Electives: The electives for this class can be truly anything you want.  Most offered by CSER are weekly seminars, so that might not be ideal for people who want to avoid copious amounts of reading. In that case, I’d recommend turning outside the Thus far I’ve taken Caribbean Diaspora Literature (through the English department), Latino and Asian American Memoir, Visionary Medicine: Race, Health, and Speculative Fiction and I’m currently taking Black and Brown History of Rock and Roll. The three courses I’ve completed have been some of my most rewarding academic experiences during my time at Columbia. The three professors, all women of color, were all kind, engaging and absolute powerhouses in their respective fields. All of them led me to breakthroughs regarding my own relationship to my racial identity as well as provided cornerstones for my current research interests. I have yet to have a negative experience regarding electives. The flexibility the major provides, as well as the relatively small number of credits required, means that you shouldn’t settle for a terrible class. Also, if you get a chance to take a class with any of these wonderful professors (Professor Negron-Muntaner, Professor Handal, or Professor Dasgupta), do it.

Thesis: I’m still a child (aka a junior) so I haven’t yet written a thesis yet. Check back at this time next semester.

Department Newsletter:

CSER has a listserv that you should definitely sign up for! It mostly serves to update majors about cool events the Center is putting on and the occasional center get-together, but there’s also important updates and opportunities that hit our inboxes as well. Stop by the 4th floor and ask to be put on it if you’re at all interested in what the center does, whether or not you’re 100% on wanting to declare the major.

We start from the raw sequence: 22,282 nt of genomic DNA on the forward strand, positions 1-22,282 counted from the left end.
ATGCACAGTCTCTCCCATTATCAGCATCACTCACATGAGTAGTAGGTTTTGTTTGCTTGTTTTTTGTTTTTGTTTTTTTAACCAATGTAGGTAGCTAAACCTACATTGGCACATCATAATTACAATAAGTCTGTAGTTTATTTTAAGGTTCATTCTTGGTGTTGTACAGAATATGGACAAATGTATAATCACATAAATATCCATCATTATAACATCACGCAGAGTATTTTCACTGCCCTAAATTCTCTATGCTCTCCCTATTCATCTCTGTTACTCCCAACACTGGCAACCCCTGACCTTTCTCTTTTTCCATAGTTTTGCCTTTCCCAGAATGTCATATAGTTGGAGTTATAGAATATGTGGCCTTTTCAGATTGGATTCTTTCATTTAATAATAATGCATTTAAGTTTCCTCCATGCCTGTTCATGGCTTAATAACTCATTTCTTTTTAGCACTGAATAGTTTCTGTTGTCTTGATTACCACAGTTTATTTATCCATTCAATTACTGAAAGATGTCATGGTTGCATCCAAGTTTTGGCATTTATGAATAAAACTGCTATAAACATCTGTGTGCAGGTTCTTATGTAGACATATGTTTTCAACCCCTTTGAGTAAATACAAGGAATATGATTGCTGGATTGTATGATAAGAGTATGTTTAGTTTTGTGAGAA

Applying to the Major:

No need! I’d just recommend meeting with the Director of Undergraduate Studies—the absolutely wonderful Deborah Paredez—to talk about your planned course of study and if you have any questions about whether certain classes will count toward the major. This is especially important if you’re designing your own field of study, so sign up for her office hours as soon as possible.

Last Minute Tips:

  • CSER does a lot with very little (among other things it’s not a department and also doesn’t have much funding). This can limit the number/types of courses that it can offer. Students in certain specializations are more affected by this; from what I’ve heard from my peers, the Indigenous Studies track has particularly struggled in course offerings in the past. The demand for these courses is there so at this point, it’s just up to Columbia to provide the things that students have been asking from the university for decades.
  • If you’re planning on double-counting courses, make sure you meet with your advisor and the DUS of the relevant departments to make sure what you’re doing follows the rules for your college and departmental rules as well!
  • The whole point of an interdisciplinary major is to draw from a number of schools of thought while exploring your interest so don’t be afraid to look outside CSER for classes if nothing being offered that semester strikes your fancy.